Of course, the fact that providing a diabetic with insulin is uncontroversial while providing a transgender person with the appropriate hormones is controversial really just speaks to the way most Americans see transsexual/transgender people, not to any actual medical or policy or financial issue. Maybe they just think "That's stupid" or "I don't get why they need treatment" or just plain "Ick," but when they say "State money shouldn't pay for GRS or hormone replacement therapy," they're basically saying, "Transsexualism is just a game and prison isn't a time for games."
Because, you know, if we were really interested in saving the prison system some money, we'd just stop sending so many people to prison.
Long-term solitary confinement is torture
I included a quotation the other day from an expert on solitary confinement who talked about why it's usually included as part of a torture regimen: denying people human contact can break their brains. Humans are social animals and they need contact with other people for basic mental health and to maintain an identity.
But that was a hippy-dippy anti-torture professor who thinks that just because he devotes his life to studying a subject that he knows something about it. Everyone knows that people who oppose torture are living in a dream world and are completely Unserious and should be ignored. Perhaps the pro-torture, conservative Washington Post is more convincing?
At one time shunned in the United States, solitary confinement is becoming a tool increasingly used by corrections officials trying desperately to keep order in grossly overcrowded and sometimes chaotic prisons. These decisions are made even though solitary confinement costs roughly twice as much as keeping an inmate in the general prison population. At any given time, experts estimate that 25,000 to 100,000 prisoners are kept in some sort of "special housing unit" where they are isolated and kept apart from the general prison population.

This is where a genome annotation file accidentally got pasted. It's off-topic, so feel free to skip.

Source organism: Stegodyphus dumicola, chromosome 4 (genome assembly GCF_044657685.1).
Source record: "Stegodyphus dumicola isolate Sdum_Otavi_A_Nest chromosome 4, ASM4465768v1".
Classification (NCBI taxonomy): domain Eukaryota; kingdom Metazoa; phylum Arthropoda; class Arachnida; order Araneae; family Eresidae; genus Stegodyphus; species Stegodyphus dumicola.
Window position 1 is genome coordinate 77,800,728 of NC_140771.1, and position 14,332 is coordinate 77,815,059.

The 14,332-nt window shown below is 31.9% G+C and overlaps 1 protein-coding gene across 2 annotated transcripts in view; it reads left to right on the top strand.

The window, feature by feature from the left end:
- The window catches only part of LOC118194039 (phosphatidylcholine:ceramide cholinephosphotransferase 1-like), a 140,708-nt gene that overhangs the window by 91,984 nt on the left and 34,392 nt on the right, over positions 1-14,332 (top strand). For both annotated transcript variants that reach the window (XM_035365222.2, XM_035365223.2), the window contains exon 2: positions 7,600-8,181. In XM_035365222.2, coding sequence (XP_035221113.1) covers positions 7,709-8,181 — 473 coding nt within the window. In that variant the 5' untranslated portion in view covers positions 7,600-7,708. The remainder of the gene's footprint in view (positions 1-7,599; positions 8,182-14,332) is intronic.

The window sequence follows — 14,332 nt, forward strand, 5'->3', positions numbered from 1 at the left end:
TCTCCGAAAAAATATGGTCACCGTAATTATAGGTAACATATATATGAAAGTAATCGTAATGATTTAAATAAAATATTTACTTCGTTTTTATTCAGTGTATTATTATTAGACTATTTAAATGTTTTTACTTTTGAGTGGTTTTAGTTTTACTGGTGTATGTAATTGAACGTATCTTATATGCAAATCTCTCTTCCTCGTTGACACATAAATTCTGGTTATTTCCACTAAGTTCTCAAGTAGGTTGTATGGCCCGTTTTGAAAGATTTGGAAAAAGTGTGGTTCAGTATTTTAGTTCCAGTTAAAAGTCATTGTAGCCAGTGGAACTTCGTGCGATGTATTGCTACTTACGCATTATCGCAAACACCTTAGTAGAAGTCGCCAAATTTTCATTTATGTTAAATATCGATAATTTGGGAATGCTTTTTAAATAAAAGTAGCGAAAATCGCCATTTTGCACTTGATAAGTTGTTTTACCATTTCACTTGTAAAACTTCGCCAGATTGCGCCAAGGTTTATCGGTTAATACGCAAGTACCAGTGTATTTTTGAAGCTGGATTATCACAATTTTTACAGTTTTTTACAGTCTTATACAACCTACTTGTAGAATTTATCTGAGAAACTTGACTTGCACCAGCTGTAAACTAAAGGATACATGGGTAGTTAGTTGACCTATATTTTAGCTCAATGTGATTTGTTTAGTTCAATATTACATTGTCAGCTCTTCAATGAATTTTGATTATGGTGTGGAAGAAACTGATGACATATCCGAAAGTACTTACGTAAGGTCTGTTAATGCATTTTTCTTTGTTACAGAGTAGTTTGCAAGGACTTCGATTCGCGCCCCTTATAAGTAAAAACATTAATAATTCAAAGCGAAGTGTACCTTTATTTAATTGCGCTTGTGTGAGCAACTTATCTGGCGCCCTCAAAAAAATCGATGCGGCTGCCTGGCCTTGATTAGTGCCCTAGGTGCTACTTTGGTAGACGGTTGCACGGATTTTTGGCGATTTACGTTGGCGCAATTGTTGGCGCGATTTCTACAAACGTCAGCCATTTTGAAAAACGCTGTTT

A short stint in solitary for most does not result in serious or permanent harm. But more prolonged stays of months or years -- a practice not uncommon in many states -- can result in devastating psychological damage, including psychosis and debilitating depression. Studies have also shown that inmates kept in solitary confinement for prolonged periods display higher levels of hostility than those in the general prison population; they tend to carry this hostility with them after they are returned to the general prison population or released back into the community.
Craig Haney, a professor of psychology at the University of California at Santa Cruz, estimates that some 30 percent of prisoners in solitary confinement suffer from serious mental illness -- at least some of it entirely induced by the isolation. Sometimes the only justification given for sending an inmate to solitary confinement is the desire to separate him from fellow gang members.
Americans used to recognize that solitary confinement was excessively cruel punishment. Back in the 1800's, solitary confinement was almost banned:
It wasn't always like this. The wide-scale use of isolation is, almost exclusively, a phenomenon of the past twenty years. In 1890, the United States Supreme Court came close to declaring the punishment to be unconstitutional. Writing for the majority in the case of a Colorado murderer who had been held in isolation for a month, Justice Samuel Miller noted that experience had revealed "serious objections" to solitary confinement:
A considerable number of the prisoners fell, after even a short confinement, into a semi-fatuous condition, from which it was next to impossible to arouse them, and others became violently insane; others, still, committed suicide; while those who stood the ordeal better were not generally reformed, and in most cases did not recover suffcient mental activity to be of any subsequent service to the community.
That was written in 1890. We can't pretend like we don't know that solitary confinement isn't torture nowadays. The only thing that's changed is that we've become a more heartless and cruel society that sees torture as just another thing that people who commit crimes have coming to them. If they didn't want to be tortured, then they shouldn't have committed the crime!